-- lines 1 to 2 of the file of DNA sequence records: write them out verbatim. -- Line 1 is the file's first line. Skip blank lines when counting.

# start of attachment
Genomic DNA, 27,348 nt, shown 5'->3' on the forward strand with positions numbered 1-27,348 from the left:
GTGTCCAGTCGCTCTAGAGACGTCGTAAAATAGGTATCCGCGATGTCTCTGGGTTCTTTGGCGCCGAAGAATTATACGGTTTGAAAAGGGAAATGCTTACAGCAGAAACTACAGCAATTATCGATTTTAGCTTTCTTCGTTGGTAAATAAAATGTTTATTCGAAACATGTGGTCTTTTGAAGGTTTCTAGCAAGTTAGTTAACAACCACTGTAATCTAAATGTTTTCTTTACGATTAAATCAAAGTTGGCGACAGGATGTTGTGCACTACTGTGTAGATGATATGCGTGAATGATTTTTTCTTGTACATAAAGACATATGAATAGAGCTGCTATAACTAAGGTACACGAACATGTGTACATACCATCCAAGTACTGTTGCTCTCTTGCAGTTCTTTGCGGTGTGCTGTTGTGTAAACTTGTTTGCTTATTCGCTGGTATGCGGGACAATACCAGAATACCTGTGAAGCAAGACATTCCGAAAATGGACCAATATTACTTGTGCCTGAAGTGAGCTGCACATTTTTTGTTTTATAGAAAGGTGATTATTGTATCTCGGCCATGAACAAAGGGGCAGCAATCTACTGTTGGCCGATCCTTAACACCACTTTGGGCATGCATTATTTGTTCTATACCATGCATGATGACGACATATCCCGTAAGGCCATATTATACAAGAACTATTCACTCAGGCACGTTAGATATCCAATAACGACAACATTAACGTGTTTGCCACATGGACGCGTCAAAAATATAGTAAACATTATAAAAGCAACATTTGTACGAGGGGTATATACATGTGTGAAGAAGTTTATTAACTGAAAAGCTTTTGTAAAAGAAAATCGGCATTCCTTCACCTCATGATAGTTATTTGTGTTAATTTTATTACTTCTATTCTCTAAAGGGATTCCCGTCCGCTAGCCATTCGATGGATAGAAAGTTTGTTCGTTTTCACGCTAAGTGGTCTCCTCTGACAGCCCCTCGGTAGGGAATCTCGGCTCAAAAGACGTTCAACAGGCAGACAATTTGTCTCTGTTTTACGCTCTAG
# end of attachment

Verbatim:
Genomic DNA, 27,348 nt, shown 5'->3' on the forward strand with positions numbered 1-27,348 from the left:
GTGTCCAGTCGCTCTAGAGACGTCGTAAAATAGGTATCCGCGATGTCTCTGGGTTCTTTGGCGCCGAAGAATTATACGGTTTGAAAAGGGAAATGCTTACAGCAGAAACTACAGCAATTATCGATTTTAGCTTTCTTCGTTGGTAAATAAAATGTTTATTCGAAACATGTGGTCTTTTGAAGGTTTCTAGCAAGTTAGTTAACAACCACTGTAATCTAAATGTTTTCTTTACGATTAAATCAAAGTTGGCGACAGGATGTTGTGCACTACTGTGTAGATGATATGCGTGAATGATTTTTTCTTGTACATAAAGACATATGAATAGAGCTGCTATAACTAAGGTACACGAACATGTGTACATACCATCCAAGTACTGTTGCTCTCTTGCAGTTCTTTGCGGTGTGCTGTTGTGTAAACTTGTTTGCTTATTCGCTGGTATGCGGGACAATACCAGAATACCTGTGAAGCAAGACATTCCGAAAATGGACCAATATTACTTGTGCCTGAAGTGAGCTGCACATTTTTTGTTTTATAGAAAGGTGATTATTGTATCTCGGCCATGAACAAAGGGGCAGCAATCTACTGTTGGCCGATCCTTAACACCACTTTGGGCATGCATTATTTGTTCTATACCATGCATGATGACGACATATCCCGTAAGGCCATATTATACAAGAACTATTCACTCAGGCACGTTAGATATCCAATAACGACAACATTAACGTGTTTGCCACATGGACGCGTCAAAAATATAGTAAACATTATAAAAGCAACATTTGTACGAGGGGTATATACATGTGTGAAGAAGTTTATTAACTGAAAAGCTTTTGTAAAAGAAAATCGGCATTCCTTCACCTCATGATAGTTATTTGTGTTAATTTTATTACTTCTATTCTCTAAAGGGATTCCCGTCCGCTAGCCATTCGATGGATAGAAAGTTTGTTCGTTTTCACGCTAAGTGGTCTCCTCTGACAGCCCCTCGGTAGGGAATCTCGGCTCAAAAGACGTTCAACAGGCAGACAATTTGTCTCTGTTTTACGCTCTAG